Worrying cancer statistics show real need for GPs to use technology to clear backlogs

Medloop’s clinical advisor discusses ways for GPs to address the growing patient backlog

Almost half of the people with potential cancer symptoms avoided contacting their GP, a report from Cardiff University and Cancer Research UK has found.

The report found that thousands of people with symptoms including coughing up blood and changes in moles did not want to be ‘seen as a nuisance’ by their GP practice or risked catching Covid-19.

The findings mean that potentially tens of thousands of people in the UK will have delayed a cancer diagnosis and early treatment.

The research discovered that of 3025 patients, 45 per cent did not seek help when their symptoms first presented.

 

These include:

31 per cent who coughed up blood

41 per cent who found a lump or swelling

59 per cent with a mole which had changed in appearance.

 

Reasons given include patients not wanting to waste their doctor’s time, not wanting to be seen to be making a fuss and ‘worried about being a drain on resources,’ and those worried about catching covid-19 from face-to-face appointments.

The findings show a real need for primary care to find more efficient ways of working in order to combat backlogs, said GP Dr Jay Verma.

“As GPs our role is to address concerns of patients and start the process of diagnosis and treatment for those who come to us with serious conditions – whether or not we are in a pandemic,” he said.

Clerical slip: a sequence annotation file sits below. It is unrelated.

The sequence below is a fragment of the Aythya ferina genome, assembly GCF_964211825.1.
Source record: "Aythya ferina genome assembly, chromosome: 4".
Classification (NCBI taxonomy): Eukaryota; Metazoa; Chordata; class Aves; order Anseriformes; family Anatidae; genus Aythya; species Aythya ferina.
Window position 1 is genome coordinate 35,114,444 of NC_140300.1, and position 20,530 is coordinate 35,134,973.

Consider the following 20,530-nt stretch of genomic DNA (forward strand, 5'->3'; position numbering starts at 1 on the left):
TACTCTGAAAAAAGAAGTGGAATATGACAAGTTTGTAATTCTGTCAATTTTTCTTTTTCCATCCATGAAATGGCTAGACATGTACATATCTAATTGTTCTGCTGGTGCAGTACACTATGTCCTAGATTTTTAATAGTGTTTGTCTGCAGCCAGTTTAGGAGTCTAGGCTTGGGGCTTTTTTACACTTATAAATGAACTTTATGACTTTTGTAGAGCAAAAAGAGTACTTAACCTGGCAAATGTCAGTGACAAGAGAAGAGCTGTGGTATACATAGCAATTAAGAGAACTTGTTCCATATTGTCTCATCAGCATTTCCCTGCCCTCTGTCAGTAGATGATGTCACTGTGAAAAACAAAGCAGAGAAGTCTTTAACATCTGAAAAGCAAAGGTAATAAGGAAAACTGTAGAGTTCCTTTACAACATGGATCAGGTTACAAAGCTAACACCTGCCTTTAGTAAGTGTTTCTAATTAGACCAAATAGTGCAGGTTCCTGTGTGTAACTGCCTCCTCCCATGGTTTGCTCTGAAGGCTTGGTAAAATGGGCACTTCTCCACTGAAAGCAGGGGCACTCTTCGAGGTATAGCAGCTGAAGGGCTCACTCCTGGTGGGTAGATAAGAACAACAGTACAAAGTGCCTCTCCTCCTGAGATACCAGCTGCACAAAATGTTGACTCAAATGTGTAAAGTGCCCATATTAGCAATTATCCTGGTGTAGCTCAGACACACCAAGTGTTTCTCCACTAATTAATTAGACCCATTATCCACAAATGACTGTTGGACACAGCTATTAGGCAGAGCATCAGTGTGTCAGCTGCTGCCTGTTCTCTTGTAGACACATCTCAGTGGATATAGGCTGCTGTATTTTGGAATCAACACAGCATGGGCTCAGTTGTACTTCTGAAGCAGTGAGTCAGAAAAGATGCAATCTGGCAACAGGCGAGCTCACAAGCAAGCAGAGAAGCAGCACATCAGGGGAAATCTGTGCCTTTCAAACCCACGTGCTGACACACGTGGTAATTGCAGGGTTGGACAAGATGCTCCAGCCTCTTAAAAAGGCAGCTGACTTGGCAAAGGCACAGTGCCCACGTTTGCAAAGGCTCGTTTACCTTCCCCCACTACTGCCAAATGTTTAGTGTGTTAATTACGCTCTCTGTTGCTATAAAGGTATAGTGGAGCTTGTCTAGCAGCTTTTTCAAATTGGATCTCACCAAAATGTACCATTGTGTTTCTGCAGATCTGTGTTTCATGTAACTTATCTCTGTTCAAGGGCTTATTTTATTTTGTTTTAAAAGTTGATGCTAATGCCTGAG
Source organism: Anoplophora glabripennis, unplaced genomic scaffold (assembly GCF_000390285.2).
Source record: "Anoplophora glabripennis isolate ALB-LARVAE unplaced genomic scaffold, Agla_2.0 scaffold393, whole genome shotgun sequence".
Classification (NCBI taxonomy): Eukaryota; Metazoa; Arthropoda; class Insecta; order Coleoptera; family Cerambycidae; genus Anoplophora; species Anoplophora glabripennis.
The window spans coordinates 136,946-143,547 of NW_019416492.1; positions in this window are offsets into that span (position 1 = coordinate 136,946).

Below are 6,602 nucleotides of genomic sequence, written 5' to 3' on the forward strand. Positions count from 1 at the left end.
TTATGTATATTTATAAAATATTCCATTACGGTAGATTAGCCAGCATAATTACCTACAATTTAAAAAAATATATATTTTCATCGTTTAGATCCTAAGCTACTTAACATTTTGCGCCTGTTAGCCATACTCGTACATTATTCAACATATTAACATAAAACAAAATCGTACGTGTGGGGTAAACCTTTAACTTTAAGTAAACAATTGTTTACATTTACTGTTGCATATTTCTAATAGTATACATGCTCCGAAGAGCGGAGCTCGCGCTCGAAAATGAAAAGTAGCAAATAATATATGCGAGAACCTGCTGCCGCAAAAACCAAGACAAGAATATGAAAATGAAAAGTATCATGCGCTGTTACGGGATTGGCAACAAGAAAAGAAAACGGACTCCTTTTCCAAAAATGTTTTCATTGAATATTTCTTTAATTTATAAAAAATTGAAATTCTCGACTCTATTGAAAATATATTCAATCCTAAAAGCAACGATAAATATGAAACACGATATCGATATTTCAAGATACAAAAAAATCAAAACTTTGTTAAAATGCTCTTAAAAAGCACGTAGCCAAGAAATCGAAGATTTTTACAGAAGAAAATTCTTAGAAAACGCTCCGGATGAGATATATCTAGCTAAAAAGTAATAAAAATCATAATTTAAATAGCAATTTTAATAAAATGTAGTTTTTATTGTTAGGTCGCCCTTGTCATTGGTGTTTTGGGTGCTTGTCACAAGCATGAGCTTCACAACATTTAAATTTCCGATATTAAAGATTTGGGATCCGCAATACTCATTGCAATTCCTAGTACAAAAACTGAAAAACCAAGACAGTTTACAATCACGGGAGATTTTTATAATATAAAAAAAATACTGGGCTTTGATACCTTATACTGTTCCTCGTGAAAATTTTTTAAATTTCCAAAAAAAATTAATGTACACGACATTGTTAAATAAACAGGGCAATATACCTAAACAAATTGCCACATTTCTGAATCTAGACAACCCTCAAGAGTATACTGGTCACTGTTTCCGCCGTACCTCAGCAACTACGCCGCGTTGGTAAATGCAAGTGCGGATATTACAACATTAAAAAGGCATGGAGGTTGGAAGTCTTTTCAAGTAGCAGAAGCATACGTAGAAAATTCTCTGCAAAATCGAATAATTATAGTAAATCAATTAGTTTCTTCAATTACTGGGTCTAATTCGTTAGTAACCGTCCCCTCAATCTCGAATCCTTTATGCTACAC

“Yes we’ve had a lot to do with the ongoing vaccination drives but Covid-19 is not the only game in town. Cancer doesn’t care about a pandemic, nor does asthma or diabetes or learning disabilities and it’s so important patients know we are still here for them.” 

Dr Verma said he believed that primary care needed to make greater use of technology if it was to develop more efficient ways of working.

“We have seen the use of ‘digital first’ in primary care, and how telephone and video consultations and booking appointments on phones have been very helpful in limiting the need for face-to-face contact to avoid virus transmission. But this really is the tip of the iceberg in terms of what is available,” he added.

“Within my practice, we have been completing reviews for our patients who have asthma, diabetes as well as other LTCs. Patients with Long Term Conditions have every right to have a review of their condition and not keeping up to date with your patient population carries the real risk of complications and a decline in their health.

“By using Medloop’s Patient Management Optimiser and working with the Medloop nurse we have been able to contact our patient population with asthma directly and use text message links and secure online surveys to determine a priority list for those who need to have their treatment and medication reviewed by a health care professional.

“There’s no need for everyone to have face to face appointments, it relieves our clerical staff of an administrative burden and importantly it allows our patients to fill in the survey when they have time instead of hanging around in a waiting room.”

Medloop’s PMO has been tested in a number of practices around England and both GPs and patients have found it to be a positive addition to primary care services.

“87% of our patients with asthma said they wanted to use Medloop to carry out their reviews in the future,” added Dr Verma.

“With the direction of travel for primary care focused on digital-first, I believe that many patients and practices will benefit from this approach.”

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